Jesus’ Parables of Life – Br. Curtis Almquist

Br. Curtis Almquist

Matthew 13:24-30, 36-43

We read, “Jesus put before them another parable…” Yet another parable… I can imagine some people in Jesus’ crowds holding their heads and saying under their breath, “Oh dear, another parable…” We know from the Gospel record that Jesus’ reception was mixed: some people followed him, some turned away, some turned him in. I wonder if some of Jesus’ mixed reception was because of his steady stream of parables. Parables are not straight talk. Parables take a lot of work because they must be interpreted by the hearer. In the Gospel according to Matthew, Mark, and Luke, almost all of Jesus’ teaching is in the form of parables – more than 40 parables – and Jesus’ listeners, then and now, have to ask themselves about each of these parables, “What is this about? What is Jesus’ point?”[i]

The English word “parable” comes from a Greek word which literally means “that which is tossed alongside,” which implies that a parable is a comparison, or an analogy, or an illustration that comes from creation or from occurrences in everyday life. Jesus teaches endlessly by telling parables inspired by very familiar things: a lighted lamp; a sower and soil; wheat and tares; mustard seeds and grains of wheat; fig trees and new wine; sparrows and eagles and mother hens; sheep and shepherds; a wicked judge and a poor widow; an old cloth and a festive garment; a lost coin and a buried treasure; a wedding feast and an impending funeral…  On and on they go. Parables were Jesus’ way. Jesus’ parables literally cover a lot of ground. The point of a parable, or, I’ll say, the pinch of a parable, is that what the parable means is not obvious. A parable is rather elusive. It must be personally recognized, and interpreted, and appropriated by the hearers. We are the hearers, and we have to do the work.[ii] Read More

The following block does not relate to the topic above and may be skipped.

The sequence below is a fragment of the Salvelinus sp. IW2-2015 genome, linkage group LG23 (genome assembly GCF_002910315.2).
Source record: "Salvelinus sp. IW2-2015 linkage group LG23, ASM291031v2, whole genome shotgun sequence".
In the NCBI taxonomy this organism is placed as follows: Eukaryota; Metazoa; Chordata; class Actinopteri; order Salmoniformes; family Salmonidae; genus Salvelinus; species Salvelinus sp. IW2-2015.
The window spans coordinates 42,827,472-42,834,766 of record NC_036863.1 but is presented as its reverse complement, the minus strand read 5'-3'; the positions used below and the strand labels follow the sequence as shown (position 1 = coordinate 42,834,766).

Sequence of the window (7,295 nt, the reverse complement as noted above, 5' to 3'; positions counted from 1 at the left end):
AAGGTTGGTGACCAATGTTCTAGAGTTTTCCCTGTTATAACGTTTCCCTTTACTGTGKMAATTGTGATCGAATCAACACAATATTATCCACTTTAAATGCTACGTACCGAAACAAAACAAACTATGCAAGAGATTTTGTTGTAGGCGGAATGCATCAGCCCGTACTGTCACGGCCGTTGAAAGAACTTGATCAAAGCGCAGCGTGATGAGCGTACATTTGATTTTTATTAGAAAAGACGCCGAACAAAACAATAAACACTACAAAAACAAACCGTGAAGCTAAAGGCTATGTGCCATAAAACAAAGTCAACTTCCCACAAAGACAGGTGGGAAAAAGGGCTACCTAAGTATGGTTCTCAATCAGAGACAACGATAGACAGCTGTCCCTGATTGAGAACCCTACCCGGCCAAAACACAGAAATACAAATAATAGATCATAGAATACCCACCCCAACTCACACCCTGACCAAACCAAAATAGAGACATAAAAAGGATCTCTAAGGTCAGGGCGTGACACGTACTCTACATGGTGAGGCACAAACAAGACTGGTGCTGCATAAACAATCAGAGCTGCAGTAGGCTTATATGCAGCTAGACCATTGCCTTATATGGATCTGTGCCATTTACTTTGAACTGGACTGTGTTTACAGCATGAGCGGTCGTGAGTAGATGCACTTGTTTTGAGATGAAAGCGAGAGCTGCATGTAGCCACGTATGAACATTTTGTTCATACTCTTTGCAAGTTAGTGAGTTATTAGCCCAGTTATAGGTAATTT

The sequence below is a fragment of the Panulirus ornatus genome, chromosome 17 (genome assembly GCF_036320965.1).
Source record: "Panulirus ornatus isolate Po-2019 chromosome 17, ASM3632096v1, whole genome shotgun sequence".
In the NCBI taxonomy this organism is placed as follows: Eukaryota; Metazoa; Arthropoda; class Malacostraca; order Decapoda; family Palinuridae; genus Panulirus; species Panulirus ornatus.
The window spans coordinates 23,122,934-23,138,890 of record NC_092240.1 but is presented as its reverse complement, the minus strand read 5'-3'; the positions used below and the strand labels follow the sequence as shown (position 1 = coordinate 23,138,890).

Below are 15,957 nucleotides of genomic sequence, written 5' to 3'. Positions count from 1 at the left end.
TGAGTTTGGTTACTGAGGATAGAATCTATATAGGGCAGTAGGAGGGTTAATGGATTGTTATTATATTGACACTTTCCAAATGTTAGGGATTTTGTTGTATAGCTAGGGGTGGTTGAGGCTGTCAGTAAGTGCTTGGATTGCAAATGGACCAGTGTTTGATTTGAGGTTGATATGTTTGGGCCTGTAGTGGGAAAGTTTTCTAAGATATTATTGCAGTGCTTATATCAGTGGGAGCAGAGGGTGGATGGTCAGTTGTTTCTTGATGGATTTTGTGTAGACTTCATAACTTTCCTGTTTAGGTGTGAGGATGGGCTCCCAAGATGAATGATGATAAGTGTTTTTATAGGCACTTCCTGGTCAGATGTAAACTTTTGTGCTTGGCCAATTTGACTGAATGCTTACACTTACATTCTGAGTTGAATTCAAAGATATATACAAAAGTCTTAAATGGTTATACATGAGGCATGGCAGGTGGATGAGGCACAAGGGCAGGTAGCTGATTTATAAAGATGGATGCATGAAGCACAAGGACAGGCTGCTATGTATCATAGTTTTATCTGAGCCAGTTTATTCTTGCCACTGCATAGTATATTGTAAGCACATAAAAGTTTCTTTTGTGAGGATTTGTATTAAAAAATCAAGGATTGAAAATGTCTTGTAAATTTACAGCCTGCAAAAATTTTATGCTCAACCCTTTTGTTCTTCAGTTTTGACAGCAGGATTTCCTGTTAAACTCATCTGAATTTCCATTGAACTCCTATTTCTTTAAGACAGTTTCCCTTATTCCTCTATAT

O Jesus I Have Promised – Br. James Koester

Feast Day: Bernard Mizeki 
We Brothers are familiar with the story of Bernard Mizeki, because in many ways, he’s one of our own. Unfortunately, the all too brief hagiography of him in Lesser Feasts and Fasts, doesn’t do him justice. Nor does it do justice to reason why his shrine in Zimbabwe continues to attract thousands of pilgrims each year on his feast day.

But today, I don’t want to focus on the story of his martyrdom. I want to remember a part of his story, which is less familiar: the story of his baptism.

Writing from Cape Town on 9 March 1886, Father Puller says this:

We had a very happy day on Sunday. As … the Bishop gave us leave to baptize our [African] catechumens before the … chapel was formally opened and licensed.

Accordingly, we got the building ready and held the service on Sunday Evening….

The altar with its dossal and canopy and other sanctuary hangings looked very dignified and beautiful….

Our baptismal tank holds about 400 gallons of water….

Father Shepherd has been training a choir, and we came into the chapel in procession singing “As pants the hart for cooling streams.” … The Chapel was very full of people, although we had not given public notice of the service. The choir took their places on one side of the baptismal tank, and the seven catechumens in dark blue garments reaching to their feet … on the other side. Fraulein von Blomberg, as godmother, had a place beside them. Everyone was, I think, impressed by the great seriousness and earnestness of the catechumens. Read More